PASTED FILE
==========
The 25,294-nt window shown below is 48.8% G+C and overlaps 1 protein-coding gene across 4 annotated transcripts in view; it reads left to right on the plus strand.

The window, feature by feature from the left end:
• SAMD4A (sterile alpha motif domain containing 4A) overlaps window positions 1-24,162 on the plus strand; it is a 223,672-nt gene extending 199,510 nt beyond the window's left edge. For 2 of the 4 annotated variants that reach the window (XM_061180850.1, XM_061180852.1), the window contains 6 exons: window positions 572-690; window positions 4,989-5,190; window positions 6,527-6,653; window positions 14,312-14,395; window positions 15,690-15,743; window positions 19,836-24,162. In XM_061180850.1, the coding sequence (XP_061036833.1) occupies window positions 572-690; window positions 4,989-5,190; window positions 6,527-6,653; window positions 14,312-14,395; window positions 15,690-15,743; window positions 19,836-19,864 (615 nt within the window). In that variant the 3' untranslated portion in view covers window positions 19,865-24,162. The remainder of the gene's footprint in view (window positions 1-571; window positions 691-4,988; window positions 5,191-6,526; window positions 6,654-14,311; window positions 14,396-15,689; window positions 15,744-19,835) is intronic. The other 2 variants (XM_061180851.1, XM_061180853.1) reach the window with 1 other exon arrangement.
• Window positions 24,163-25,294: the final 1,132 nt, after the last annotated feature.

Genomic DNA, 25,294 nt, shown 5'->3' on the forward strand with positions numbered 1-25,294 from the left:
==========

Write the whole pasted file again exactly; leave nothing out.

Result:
The 25,294-nt window shown below is 48.8% G+C and overlaps 1 protein-coding gene across 4 annotated transcripts in view; it reads left to right on the plus strand.

The window, feature by feature from the left end:
• SAMD4A (sterile alpha motif domain containing 4A) overlaps window positions 1-24,162 on the plus strand; it is a 223,672-nt gene extending 199,510 nt beyond the window's left edge. For 2 of the 4 annotated variants that reach the window (XM_061180850.1, XM_061180852.1), the window contains 6 exons: window positions 572-690; window positions 4,989-5,190; window positions 6,527-6,653; window positions 14,312-14,395; window positions 15,690-15,743; window positions 19,836-24,162. In XM_061180850.1, the coding sequence (XP_061036833.1) occupies window positions 572-690; window positions 4,989-5,190; window positions 6,527-6,653; window positions 14,312-14,395; window positions 15,690-15,743; window positions 19,836-19,864 (615 nt within the window). In that variant the 3' untranslated portion in view covers window positions 19,865-24,162. The remainder of the gene's footprint in view (window positions 1-571; window positions 691-4,988; window positions 5,191-6,526; window positions 6,654-14,311; window positions 14,396-15,689; window positions 15,744-19,835) is intronic. The other 2 variants (XM_061180851.1, XM_061180853.1) reach the window with 1 other exon arrangement.
• Window positions 24,163-25,294: the final 1,132 nt, after the last annotated feature.

Genomic DNA, 25,294 nt, shown 5'->3' on the forward strand with positions numbered 1-25,294 from the left: